High gas prices might boost Wisconsin tourism
With prices in the $4 a gallon range, it may be painful to pull into the pump. But Wisconsin tourism officials are hoping that high gas prices will mean good business for state attractions.
AAA Wisconsin recommends families vacationing in North America budget $244 a day for lodging and meals.
However, that amount drops down to $206 per day in Wisconsin, according to AAA.
"While not at all welcome by consumers, this year's record-high gas prices could actually be good for Wisconsin tourist destinations," said Tom Frymark, AAA Wisconsin regional president.
"Despite high gas prices, people will still travel this summer, but they will likely stay closer to home and look for other ways to cut down on expenses," he added.
Wisconsin Department of Tourism officials say they are cautiously optimistic about this summer's tourism season despite rising gas prices.
"Wisconsin remains a good value," said Sarah Klavas, Department of Tourism director of communications and marketing.
"We believe people in our markets, Chicago and the Twin Cities, deserve a vacation and they will take it," she said.
Klavas added that the department is running an advertising campaign right now in the Twin Cities.
She also said that the department routinely surveys the various visitor bureaus around the state and so far the outlook is positive.
Melanie Platt-Gibson, director of marketing for the Wisconsin Dells Visitor and Convention Bureau, says things are looking good for the Dells.
"Our campgrounds are ahead of last year for bookings and our resort properties like the Wilderness and Chula Vista, are reporting solid bookings," said Gibson-Platt.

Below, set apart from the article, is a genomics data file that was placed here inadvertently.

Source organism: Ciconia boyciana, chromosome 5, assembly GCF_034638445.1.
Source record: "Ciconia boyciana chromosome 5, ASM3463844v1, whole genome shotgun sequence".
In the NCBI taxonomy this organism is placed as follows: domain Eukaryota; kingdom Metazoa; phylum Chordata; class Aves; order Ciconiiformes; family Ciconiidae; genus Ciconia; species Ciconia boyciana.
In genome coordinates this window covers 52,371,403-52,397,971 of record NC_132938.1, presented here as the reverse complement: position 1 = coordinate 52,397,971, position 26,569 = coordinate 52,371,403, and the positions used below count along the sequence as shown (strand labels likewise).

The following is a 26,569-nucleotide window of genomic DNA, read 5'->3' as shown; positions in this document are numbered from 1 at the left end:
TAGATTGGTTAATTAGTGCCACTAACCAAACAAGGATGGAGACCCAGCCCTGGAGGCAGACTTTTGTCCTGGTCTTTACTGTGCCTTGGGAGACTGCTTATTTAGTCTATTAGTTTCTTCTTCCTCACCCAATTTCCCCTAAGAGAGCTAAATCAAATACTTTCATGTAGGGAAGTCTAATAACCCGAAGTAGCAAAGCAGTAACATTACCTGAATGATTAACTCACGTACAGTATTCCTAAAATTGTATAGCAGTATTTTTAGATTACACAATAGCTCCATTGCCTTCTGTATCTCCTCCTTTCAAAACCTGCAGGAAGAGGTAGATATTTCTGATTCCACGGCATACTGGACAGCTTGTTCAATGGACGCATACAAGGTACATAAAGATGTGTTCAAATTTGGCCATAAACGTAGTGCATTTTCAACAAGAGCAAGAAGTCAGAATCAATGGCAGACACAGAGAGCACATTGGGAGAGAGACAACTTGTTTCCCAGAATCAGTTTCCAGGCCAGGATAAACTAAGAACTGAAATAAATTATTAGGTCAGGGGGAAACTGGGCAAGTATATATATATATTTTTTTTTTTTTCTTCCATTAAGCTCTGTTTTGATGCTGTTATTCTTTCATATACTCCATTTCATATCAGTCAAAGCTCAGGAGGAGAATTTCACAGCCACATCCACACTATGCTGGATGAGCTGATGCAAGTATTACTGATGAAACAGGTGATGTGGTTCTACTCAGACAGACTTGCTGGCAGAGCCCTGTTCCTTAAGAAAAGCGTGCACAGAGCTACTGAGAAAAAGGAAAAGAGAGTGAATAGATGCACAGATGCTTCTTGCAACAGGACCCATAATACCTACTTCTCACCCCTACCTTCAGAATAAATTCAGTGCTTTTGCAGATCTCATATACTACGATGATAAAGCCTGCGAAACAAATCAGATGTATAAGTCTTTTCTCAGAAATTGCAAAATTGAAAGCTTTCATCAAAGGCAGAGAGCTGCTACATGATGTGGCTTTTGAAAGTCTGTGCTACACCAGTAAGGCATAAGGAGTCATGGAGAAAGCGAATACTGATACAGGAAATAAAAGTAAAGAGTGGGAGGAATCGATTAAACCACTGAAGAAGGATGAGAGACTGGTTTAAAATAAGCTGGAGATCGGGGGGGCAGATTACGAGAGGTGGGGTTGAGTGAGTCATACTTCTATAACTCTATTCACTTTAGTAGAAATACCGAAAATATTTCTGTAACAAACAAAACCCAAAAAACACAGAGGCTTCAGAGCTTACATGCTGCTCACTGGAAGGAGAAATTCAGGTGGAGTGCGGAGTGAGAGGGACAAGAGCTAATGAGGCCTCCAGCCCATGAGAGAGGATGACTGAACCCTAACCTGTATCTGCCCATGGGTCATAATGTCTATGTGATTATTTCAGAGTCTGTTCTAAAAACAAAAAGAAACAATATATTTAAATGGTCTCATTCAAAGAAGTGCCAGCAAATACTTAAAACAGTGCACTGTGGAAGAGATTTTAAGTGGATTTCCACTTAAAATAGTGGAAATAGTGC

She added that the Chula Vista Resort's Memorial Day bookings are 25 percent above last year.
Both Gibson-Platt and Klavas agreed with AAA that families will continue to travel this year, but they will change their locations and their spending habits.
"Because of the higher gas prices families are not going to the traditional vacation spots like the Grand Canyon," Gibson-Platt said.
"They are still going to go on vacation because they want to spend time with each other, they just aren't going to travel as far," she added.
Some of the spending habits that might change, according to Gibson-Platt, are that families may only eat out one meal, or they may not buy as many souvenirs.
"They may bring peanut butter and jelly sandwiches with them to eat, but they will come because they want to spend time with each other," Gibson-Platt said.
The kick-off for the summer season may be a bit slow though.
For the first time since 1998, AAA is predicting a 1 percent decrease in holiday travelers across the state.
Contact Brady Bautch at firstname.lastname@example.org